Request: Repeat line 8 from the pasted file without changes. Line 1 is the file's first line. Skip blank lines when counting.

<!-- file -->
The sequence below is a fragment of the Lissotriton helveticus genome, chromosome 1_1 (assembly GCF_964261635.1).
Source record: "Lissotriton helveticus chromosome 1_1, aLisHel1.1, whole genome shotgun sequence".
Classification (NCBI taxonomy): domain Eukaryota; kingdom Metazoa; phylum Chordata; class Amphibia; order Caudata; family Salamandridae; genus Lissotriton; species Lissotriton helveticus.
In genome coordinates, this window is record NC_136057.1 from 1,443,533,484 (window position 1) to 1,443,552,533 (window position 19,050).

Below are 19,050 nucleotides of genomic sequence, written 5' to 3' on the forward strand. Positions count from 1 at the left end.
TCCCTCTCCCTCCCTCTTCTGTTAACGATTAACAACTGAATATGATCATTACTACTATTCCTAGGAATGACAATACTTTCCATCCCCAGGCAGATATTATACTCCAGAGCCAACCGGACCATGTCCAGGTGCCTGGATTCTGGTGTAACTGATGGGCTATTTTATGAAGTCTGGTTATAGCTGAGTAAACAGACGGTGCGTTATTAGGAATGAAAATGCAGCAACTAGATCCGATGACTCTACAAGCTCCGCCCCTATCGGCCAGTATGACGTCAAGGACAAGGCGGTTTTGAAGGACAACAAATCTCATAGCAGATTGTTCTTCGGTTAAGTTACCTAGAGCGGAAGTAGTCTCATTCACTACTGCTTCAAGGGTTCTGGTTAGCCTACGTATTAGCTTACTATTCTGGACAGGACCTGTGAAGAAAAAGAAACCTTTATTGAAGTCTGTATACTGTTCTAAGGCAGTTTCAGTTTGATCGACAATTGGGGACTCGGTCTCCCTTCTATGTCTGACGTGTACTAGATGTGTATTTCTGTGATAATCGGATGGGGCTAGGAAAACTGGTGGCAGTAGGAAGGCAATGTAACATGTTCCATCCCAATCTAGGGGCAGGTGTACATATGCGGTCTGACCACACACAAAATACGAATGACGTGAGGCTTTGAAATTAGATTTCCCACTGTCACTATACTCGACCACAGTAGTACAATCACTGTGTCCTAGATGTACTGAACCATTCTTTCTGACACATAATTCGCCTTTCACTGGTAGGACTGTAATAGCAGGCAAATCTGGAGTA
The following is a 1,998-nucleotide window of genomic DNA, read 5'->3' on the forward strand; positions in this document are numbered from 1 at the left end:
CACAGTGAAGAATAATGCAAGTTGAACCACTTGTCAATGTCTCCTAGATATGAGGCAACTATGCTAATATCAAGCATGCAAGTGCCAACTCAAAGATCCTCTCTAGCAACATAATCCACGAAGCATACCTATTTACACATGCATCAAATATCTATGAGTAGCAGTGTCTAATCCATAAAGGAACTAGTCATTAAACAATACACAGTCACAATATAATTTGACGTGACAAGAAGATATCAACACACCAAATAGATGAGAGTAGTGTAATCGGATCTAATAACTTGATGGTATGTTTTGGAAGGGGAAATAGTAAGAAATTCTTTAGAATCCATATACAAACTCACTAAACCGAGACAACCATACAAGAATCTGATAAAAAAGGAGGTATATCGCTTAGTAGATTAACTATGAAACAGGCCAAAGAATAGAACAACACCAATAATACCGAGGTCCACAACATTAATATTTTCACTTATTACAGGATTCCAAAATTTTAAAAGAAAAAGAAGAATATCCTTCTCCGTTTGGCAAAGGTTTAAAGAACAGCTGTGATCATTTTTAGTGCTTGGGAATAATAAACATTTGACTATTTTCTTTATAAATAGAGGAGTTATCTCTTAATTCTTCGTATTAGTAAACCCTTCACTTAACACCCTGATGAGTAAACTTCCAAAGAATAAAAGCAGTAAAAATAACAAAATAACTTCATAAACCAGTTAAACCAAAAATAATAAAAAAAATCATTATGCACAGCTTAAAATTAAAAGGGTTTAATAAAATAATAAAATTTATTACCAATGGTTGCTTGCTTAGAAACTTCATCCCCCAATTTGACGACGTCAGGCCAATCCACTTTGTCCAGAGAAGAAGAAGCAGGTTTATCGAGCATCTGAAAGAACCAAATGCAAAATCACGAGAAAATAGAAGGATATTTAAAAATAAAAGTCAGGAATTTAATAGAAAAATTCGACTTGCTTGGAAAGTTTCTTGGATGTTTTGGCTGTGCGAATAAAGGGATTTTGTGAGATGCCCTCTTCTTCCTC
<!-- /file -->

CACAGTGAAGAATAATGCAAGTTGAACCACTTGTCAATGTCTCCTAGATATGAGGCAACTATGCTAATATCAAGCATGCAAGTGCCAACTCAAAGATCCTCTCTAGCAACATAATCCACGAAGCATACCTATTTACACATGCATCAAATATCTATGAGTAGCAGTGTCTAATCCATAAAGGAACTAGTCATTAAACAATACACAGTCACAATATAATTTGACGTGACAAGAAGATATCAACACACCAAATAGATGAGAGTAGTGTAATCGGATCTAATAACTTGATGGTATGTTTTGGAAGGGGAAATAGTAAGAAATTCTTTAGAATCCATATACAAACTCACTAAACCGAGACAACCATACAAGAATCTGATAAAAAAGGAGGTATATCGCTTAGTAGATTAACTATGAAACAGGCCAAAGAATAGAACAACACCAATAATACCGAGGTCCACAACATTAATATTTTCACTTATTACAGGATTCCAAAATTTTAAAAGAAAAAGAAGAATATCCTTCTCCGTTTGGCAAAGGTTTAAAGAACAGCTGTGATCATTTTTAGTGCTTGGGAATAATAAACATTTGACTATTTTCTTTATAAATAGAGGAGTTATCTCTTAATTCTTCGTATTAGTAAACCCTTCACTTAACACCCTGATGAGTAAACTTCCAAAGAATAAAAGCAGTAAAAATAACAAAATAACTTCATAAACCAGTTAAACCAAAAATAATAAAAAAAATCATTATGCACAGCTTAAAATTAAAAGGGTTTAATAAAATAATAAAATTTATTACCAATGGTTGCTTGCTTAGAAACTTCATCCCCCAATTTGACGACGTCAGGCCAATCCACTTTGTCCAGAGAAGAAGAAGCAGGTTTATCGAGCATCTGAAAGAACCAAATGCAAAATCACGAGAAAATAGAAGGATATTTAAAAATAAAAGTCAGGAATTTAATAGAAAAATTCGACTTGCTTGGAAAGTTTCTTGGATGTTTTGGCTGTGCGAATAAAGGGATTTTGTGAGATGCCCTCTTCTTCCTC